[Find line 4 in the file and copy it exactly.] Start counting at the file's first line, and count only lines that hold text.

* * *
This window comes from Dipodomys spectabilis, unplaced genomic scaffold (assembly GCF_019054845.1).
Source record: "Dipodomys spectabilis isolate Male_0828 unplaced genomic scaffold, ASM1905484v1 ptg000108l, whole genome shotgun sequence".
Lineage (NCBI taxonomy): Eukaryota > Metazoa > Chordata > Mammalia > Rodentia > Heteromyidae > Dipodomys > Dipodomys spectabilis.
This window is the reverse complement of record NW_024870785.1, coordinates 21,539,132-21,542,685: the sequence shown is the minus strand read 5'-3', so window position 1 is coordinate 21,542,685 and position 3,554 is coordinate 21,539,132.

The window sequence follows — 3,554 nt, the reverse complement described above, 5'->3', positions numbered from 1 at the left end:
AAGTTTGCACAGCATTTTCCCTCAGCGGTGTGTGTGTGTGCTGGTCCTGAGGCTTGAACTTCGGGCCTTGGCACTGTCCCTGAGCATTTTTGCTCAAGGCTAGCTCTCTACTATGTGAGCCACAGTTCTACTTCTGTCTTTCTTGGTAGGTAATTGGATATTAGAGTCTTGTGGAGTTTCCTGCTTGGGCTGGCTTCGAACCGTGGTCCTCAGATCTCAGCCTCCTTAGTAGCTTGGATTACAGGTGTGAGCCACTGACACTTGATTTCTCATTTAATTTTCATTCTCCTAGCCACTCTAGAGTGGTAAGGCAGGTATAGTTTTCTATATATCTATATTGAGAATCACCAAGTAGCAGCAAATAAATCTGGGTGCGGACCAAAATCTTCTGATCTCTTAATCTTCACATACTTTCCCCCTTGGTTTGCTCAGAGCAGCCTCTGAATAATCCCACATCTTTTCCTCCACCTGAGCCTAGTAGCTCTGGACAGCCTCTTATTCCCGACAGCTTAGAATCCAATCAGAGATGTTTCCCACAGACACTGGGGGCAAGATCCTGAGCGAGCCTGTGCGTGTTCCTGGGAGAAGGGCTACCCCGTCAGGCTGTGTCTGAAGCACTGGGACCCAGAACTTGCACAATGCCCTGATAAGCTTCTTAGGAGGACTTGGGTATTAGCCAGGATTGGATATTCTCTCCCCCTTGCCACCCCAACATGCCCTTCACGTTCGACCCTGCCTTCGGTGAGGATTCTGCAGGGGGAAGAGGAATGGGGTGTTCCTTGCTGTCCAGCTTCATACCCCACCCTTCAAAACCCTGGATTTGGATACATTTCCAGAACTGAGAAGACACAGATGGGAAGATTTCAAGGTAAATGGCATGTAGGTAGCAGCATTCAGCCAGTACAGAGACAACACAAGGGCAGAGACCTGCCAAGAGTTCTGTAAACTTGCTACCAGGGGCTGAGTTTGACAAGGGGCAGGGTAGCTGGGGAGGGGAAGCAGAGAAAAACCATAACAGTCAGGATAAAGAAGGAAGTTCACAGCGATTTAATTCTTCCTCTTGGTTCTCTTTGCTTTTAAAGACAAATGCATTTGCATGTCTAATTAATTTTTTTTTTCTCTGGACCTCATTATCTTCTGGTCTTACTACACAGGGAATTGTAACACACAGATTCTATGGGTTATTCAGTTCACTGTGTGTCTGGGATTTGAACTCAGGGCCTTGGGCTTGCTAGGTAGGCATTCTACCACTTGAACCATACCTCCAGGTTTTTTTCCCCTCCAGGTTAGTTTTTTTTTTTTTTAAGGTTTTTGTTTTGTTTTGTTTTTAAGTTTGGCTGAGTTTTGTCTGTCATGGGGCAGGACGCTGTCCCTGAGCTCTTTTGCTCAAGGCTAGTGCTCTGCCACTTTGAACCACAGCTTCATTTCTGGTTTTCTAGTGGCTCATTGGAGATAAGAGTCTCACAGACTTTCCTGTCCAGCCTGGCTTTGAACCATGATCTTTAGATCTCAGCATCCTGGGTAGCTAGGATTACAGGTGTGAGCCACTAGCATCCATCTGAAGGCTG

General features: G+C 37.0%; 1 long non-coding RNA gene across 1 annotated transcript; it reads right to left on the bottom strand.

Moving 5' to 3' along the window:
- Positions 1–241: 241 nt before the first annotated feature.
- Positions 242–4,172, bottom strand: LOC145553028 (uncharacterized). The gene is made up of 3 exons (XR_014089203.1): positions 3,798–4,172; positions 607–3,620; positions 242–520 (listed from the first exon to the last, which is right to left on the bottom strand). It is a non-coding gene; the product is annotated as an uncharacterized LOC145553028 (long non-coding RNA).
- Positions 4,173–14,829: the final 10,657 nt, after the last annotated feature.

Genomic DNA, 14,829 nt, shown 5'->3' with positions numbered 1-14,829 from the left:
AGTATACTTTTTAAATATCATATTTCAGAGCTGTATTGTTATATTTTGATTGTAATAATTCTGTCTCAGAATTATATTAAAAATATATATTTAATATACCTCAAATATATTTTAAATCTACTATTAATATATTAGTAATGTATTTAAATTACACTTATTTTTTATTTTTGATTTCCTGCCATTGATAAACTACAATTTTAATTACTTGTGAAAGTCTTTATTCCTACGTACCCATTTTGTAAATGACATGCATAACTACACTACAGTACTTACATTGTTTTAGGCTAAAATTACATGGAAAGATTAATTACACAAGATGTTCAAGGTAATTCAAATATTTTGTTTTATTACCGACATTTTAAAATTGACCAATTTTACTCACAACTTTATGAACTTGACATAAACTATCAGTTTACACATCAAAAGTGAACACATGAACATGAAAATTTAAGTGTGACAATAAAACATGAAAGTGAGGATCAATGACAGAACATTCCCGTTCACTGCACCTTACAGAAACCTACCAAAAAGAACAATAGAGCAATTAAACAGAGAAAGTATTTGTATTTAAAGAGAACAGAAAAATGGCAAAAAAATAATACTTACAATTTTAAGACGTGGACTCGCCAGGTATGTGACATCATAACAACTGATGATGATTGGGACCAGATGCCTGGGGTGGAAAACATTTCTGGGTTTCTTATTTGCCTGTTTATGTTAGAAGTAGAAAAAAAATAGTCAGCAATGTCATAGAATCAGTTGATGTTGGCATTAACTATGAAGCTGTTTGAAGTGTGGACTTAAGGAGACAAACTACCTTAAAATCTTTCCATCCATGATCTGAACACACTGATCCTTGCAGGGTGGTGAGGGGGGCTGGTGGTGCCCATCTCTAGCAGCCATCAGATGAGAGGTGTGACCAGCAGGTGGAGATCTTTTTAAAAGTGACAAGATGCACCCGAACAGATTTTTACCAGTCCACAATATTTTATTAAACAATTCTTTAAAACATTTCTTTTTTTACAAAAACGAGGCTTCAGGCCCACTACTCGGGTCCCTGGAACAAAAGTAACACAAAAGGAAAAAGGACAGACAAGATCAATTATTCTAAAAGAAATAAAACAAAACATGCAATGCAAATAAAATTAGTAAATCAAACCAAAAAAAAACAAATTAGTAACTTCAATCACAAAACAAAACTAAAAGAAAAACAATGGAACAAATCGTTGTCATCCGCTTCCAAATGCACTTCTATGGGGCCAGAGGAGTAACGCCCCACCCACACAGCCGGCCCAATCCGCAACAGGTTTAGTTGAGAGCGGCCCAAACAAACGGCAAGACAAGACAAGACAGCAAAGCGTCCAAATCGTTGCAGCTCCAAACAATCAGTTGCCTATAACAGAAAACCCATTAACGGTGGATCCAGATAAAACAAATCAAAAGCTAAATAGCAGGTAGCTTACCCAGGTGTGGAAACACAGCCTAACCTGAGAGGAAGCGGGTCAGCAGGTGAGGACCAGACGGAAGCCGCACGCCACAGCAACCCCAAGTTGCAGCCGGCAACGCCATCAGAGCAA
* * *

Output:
This window is the reverse complement of record NW_024870785.1, coordinates 21,539,132-21,542,685: the sequence shown is the minus strand read 5'-3', so window position 1 is coordinate 21,542,685 and position 3,554 is coordinate 21,539,132.